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Afternoon Tea Week

This week we’re celebrating Afternoon Tea Week – Our latest Happy Care Days blog by Kate Ball is all about afternoon tea and its origins!

Afternoon tea is a tradition that is a part of English history. It all started in the 1800’s when Anna, the 7th Duchess of Bedford who, at the time was a close friend of Queen Victoria and a prominent figure within London society, complained of “having that sinking feeling” during the late afternoon.

She wanted something small to satisfy her hunger, nothing too large just something to see her through until dinner time.

From this, the afternoon tea ritual was born. It did however start as a small snack and developed over time to the indulgence it is today.

During the 1880s upper-class and society women would change into long gowns, gloves and hats for their afternoon tea which was usually served in the drawing room between four and five o’clock. Then it migrated outside for picnics in the park.

It became an excuse to bring out your best china and each lady would try and outdo the other to present the most elaborate selection of small bites of the highest quality ingredients, both savoury and sweet when it was their turn to host.

Move into the first half of the 1900s and two world wars; quality may have declined due to rationing but people still needed their cuppa! Even soldiers at the Front drank tea! It was thought it kept up morale for both the troops as well as the general population. Recipes changed to inferior ingredients in order that  ‘high teas’ could still be enjoyed even with rationing. Often oats were added to flour to bulk it out.

No longer though was this a social occasion but a British staple, as most families now ate their main meal of the day at lunchtime and had a brew at teatime with cake or maybe a chunk of bread and cheese. Mealtimes became very simple affairs.

I grew up during the 1960/70s: my generation mostly had school dinners, good wholesome cooked meals at lunchtime. 60/70s kids would come home for a tea of bread and jam, home made jam tarts, or cake made by mum.  On a Sunday in my home we would have a lunchtime Sunday roast and mum would freshly bake scones and cakes for Sunday tea. Robinsons strawberry jam and clotted cream… yum! At my grandparents I remember cake and jelly on a Sunday, but also toasting bread on the end of a long handled special fork, a toasting fork, over the open flames of their fire. It was fun.  We had gas fire central heating so we couldn’t do it at home.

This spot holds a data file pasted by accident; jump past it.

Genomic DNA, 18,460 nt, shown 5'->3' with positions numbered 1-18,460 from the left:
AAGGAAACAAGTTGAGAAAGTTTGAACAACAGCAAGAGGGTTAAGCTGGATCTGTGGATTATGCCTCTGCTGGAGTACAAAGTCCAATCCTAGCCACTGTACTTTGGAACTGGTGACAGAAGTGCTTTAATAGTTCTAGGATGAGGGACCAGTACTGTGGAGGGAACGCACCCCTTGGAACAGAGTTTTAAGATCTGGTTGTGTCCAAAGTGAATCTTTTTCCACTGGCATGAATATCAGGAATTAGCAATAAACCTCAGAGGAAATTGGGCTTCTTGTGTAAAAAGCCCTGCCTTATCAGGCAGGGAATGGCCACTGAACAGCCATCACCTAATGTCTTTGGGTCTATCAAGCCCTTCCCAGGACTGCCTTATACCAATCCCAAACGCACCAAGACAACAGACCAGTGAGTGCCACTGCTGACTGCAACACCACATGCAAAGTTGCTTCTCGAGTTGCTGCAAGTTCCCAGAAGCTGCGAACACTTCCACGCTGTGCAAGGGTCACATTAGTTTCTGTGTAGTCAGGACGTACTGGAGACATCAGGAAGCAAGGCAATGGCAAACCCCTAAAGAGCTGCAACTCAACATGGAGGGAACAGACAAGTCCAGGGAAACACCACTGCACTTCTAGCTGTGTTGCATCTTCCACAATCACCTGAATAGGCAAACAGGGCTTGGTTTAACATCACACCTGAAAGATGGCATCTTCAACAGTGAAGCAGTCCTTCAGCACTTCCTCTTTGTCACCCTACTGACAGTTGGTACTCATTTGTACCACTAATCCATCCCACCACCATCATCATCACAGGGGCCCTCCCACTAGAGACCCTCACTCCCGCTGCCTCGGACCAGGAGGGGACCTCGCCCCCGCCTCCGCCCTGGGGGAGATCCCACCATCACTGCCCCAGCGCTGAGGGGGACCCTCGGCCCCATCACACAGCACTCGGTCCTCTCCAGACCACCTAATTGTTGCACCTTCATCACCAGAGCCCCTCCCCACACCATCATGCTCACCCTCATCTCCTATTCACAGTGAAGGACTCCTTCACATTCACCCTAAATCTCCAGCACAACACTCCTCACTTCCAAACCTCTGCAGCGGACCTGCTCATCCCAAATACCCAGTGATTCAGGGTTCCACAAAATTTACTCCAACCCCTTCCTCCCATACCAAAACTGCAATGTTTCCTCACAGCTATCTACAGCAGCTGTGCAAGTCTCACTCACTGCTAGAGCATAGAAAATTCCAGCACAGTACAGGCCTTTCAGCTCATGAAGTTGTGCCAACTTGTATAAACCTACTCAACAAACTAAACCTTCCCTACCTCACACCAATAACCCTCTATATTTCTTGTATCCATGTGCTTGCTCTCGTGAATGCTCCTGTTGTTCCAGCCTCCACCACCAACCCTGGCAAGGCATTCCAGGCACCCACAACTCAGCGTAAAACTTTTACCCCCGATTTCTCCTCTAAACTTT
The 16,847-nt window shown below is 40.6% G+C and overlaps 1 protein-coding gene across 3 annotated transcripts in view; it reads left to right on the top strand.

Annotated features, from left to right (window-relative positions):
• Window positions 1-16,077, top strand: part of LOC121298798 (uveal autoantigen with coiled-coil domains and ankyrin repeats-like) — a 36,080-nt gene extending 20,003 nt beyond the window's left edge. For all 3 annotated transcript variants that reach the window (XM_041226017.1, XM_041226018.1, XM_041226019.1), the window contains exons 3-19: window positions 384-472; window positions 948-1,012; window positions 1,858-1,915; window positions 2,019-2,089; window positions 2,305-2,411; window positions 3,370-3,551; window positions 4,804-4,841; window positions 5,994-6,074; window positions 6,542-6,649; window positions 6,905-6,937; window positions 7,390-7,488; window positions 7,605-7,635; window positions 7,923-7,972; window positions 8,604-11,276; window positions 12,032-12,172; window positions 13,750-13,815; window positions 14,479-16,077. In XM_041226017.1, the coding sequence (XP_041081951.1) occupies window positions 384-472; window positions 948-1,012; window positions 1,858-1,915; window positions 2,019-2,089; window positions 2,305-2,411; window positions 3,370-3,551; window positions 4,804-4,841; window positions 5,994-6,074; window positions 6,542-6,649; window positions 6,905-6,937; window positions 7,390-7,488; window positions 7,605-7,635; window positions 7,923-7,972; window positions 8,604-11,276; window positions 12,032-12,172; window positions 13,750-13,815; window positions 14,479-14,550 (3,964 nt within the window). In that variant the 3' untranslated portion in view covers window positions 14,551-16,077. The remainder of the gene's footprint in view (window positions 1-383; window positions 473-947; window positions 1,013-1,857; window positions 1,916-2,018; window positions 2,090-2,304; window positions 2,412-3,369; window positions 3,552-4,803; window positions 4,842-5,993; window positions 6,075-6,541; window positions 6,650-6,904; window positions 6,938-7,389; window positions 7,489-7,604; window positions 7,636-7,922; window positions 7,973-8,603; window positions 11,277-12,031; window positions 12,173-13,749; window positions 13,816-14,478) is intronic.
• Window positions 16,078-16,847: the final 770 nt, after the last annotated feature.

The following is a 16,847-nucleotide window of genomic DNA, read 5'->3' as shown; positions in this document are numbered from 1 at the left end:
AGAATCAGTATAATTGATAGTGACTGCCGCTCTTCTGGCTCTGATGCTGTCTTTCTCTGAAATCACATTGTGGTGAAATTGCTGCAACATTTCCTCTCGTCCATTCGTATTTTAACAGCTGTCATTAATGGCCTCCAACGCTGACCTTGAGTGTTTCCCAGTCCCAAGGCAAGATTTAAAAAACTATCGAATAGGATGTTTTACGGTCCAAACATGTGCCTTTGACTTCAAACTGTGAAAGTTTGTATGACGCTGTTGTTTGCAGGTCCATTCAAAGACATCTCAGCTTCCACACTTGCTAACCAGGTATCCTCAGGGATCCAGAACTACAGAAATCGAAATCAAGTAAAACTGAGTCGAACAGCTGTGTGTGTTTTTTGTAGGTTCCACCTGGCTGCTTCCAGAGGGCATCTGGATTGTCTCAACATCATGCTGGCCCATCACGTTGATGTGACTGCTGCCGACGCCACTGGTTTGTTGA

I remember mum and I used to have girly days out occasionally,  and at age 14 we went to London to the Ritz Hotel for afternoon tea. It was magnificent! I remember tiny little sandwiches with no crusts,  tiny pastries and cake.  Beautiful teapots and cups and saucers; you could choose your loose leaf tea from a posh box and your tea was poured from the teapot into a tea strainer to catch the leaves.   Everything was glitzy in golds and pinks. The ladies loo was bigger than my bedroom! No paper towels there! They had napkins handed to you by an attendant, and beautiful plush pink armchairs to sit on in front of an enormous mirror.  Everything was luxurious from entrance to exit.  This was a wonderful event I have always remembered.

Today, no longer do people have an afternoon tea as part of their day. It is again, like when I was young, a popular special occasion, but can now be found in your local tea rooms and in hotels all over the country and is affordable depending on where you choose.  The price you have to pay dictates the level of luxury you can expect.  Anything from the quaint Tea Rooms in Bradford-on-Avon, to the Savoy Hotel and the Ritz in London,  and everywhere in between.

It’s a surprising thing to know that the one constant in English history has been our cup of tea. We start our day with it, we may finish our day with it, we celebrate with it, we make it at times of grief or shock or great happiness; night and day, camping in a field, sailing in a boat. It warmed the hearts of our fighting men, it consoles and elates us all. It comes in all types and flavours, in loose leaves or in bags,  even in powder form. During the first World War tea even came in space-saving pellets which dissolved in hot water.

It is our staple drink, whether from a teapot or made directly into a mug.  People drink from a cup and saucer, a china mug or a tin mug, from plastic to paper cups.

No matter the vessel, we are a country who love their tea!  We love dunking our biscuits in it, eating a slice of cake with it, or just kicking back and relaxing with it.

Big question?

Do you warm the teapot or mug before making your cuppa?

Me…..I always warm the pot!!!!